Good morning. I'm Linda Wertheimer. An Arkansas woman high-tailed it home after she rear-ended another car in Van Buren. It didn't take long for police to find her. When they did, they slapped her with a citation for following too closely and leaving the scene of an accident. Her excuse? She didn't think there was enough damage to call the cops and she was afraid her ice cream was melting. A bit of a messy alibi. It's MORNING EDITION. Transcript provided by NPR, Copyright NPR.
Pakistan and the United States have reached agreement to reopen the strategic land supply routes from Pakistan into Afghanistan. Pakistan closed those routes last November after a U.S. attack left 24 Pakistani soldiers dead. Pakistan had wanted a formal apology from the U.S. but the administration refused because it believed American troops had come under fire first from the Pakistani side. But yesterday, Secretary of State Clinton made comments that finally broke the logjam.
NPR's business news starts with a U.K. interest rate probe.
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WERTHEIMER: The former chief executive of Barclays is testifying before a parliamentary committee in Britain. Bob Diamond, who resigned yesterday, is being asked about the rate-setting scandal at the bank. He told lawmakers in the hearing today that it was an unfortunate series of events. Yesterday, Barclays released documents suggesting a Bank of England official may have pressured Barclays to lower its rates. NPR's Jim Zarroli reports.
Maybe you won't pay several hundred dollars for a pair of sneakers, but there are a lot of people who will — providing they are the right sneakers. The demand for certain models has spawned a robust market for re-sellers — people who buy up the available supply and re-sell them for a profit.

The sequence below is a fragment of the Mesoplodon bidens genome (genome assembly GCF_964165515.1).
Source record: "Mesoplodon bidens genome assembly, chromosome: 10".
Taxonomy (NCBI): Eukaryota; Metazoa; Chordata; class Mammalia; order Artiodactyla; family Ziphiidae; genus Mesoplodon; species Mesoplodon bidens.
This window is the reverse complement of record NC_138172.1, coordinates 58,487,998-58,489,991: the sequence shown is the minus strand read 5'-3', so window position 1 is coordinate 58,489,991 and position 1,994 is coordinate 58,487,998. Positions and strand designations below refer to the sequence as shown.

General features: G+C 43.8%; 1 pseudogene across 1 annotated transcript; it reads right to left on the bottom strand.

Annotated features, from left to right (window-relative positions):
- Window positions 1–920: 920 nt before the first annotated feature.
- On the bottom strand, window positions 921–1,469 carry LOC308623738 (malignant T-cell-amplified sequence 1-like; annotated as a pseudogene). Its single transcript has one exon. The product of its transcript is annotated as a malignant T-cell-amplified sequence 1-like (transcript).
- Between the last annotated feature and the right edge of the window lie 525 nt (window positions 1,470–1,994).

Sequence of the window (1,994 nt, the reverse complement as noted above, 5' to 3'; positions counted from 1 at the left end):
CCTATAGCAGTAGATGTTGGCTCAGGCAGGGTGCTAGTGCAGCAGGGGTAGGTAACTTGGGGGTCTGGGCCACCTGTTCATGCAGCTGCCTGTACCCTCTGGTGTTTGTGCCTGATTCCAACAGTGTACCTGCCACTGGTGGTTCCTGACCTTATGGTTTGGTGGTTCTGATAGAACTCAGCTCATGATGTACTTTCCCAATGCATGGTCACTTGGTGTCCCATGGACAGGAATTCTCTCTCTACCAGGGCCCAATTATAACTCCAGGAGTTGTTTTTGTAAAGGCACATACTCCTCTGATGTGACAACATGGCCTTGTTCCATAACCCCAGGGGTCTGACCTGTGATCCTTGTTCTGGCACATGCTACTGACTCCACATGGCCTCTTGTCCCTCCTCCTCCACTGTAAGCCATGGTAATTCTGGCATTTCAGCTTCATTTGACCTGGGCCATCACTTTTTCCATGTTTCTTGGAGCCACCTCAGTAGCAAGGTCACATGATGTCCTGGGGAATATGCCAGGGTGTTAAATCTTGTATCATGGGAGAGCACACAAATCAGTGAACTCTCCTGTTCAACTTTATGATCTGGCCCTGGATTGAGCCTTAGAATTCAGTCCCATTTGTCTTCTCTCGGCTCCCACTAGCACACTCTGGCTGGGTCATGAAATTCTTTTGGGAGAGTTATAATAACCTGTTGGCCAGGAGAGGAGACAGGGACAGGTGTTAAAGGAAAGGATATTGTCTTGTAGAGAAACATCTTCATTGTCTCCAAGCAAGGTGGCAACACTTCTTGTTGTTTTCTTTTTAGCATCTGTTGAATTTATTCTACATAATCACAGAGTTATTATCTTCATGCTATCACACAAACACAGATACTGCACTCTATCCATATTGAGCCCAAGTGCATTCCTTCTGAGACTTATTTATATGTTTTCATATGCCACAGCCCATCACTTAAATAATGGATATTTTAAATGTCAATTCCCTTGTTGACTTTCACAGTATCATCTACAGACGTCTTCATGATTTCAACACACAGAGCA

A bit of good news for Colorado. Yesterday, firefighters battling wildfires there got a boost from some much-needed rain.
RENEE MONTAGNE, HOST:
The fires and drought conditions in the state prompted a firework ban for this 4th of July holiday. But an exception was made last night in Denver, where a giant crowd gathered to watch fireworks and applaud the efforts of those fighting to contain the fires.
Two teams of scientists using the Large Hadron Collider at the European Organization for Nuclear Research, or CERN, announced in Geneva this morning that they have detected a new subatomic particle that bears the hallmarks of the elusive and highly sought after Higgs boson. In layman's terms, the Higgs is referred to as the "God Particle" because the field it produces gives atoms their mass. Were it not for the Higgs, the world we know would be completely different — there would be no chemistry, no architecture, no us.